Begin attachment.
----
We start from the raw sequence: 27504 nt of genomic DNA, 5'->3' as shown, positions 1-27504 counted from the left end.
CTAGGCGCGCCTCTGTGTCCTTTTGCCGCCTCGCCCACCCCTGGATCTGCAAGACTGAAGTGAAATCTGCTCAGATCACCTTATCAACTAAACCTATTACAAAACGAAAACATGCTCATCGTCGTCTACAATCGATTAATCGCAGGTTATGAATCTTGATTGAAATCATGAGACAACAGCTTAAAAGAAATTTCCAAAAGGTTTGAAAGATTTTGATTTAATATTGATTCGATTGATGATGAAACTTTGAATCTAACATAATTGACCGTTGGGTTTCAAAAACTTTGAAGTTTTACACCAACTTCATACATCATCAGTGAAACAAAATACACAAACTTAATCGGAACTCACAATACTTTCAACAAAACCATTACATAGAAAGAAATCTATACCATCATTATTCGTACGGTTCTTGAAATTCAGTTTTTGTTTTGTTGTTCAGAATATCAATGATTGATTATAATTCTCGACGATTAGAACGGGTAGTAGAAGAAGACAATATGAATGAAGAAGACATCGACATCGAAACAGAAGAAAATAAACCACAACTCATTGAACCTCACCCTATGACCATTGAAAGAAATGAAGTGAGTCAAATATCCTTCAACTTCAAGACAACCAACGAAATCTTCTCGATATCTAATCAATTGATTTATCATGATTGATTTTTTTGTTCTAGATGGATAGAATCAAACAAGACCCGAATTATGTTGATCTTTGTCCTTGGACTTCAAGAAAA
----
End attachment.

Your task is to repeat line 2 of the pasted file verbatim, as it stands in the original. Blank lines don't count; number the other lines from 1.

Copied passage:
CTAGGCGCGCCTCTGTGTCCTTTTGCCGCCTCGCCCACCCCTGGATCTGCAAGACTGAAGTGAAATCTGCTCAGATCACCTTATCAACTAAACCTATTACAAAACGAAAACATGCTCATCGTCGTCTACAATCGATTAATCGCAGGTTATGAATCTTGATTGAAATCATGAGACAACAGCTTAAAAGAAATTTCCAAAAGGTTTGAAAGATTTTGATTTAATATTGATTCGATTGATGATGAAACTTTGAATCTAACATAATTGACCGTTGGGTTTCAAAAACTTTGAAGTTTTACACCAACTTCATACATCATCAGTGAAACAAAATACACAAACTTAATCGGAACTCACAATACTTTCAACAAAACCATTACATAGAAAGAAATCTATACCATCATTATTCGTACGGTTCTTGAAATTCAGTTTTTGTTTTGTTGTTCAGAATATCAATGATTGATTATAATTCTCGACGATTAGAACGGGTAGTAGAAGAAGACAATATGAATGAAGAAGACATCGACATCGAAACAGAAGAAAATAAACCACAACTCATTGAACCTCACCCTATGACCATTGAAAGAAATGAAGTGAGTCAAATATCCTTCAACTTCAAGACAACCAACGAAATCTTCTCGATATCTAATCAATTGATTTATCATGATTGATTTTTTTGTTCTAGATGGATAGAATCAAACAAGACCCGAATTATGTTGATCTTTGTCCTTGGACTTCAAGAAAA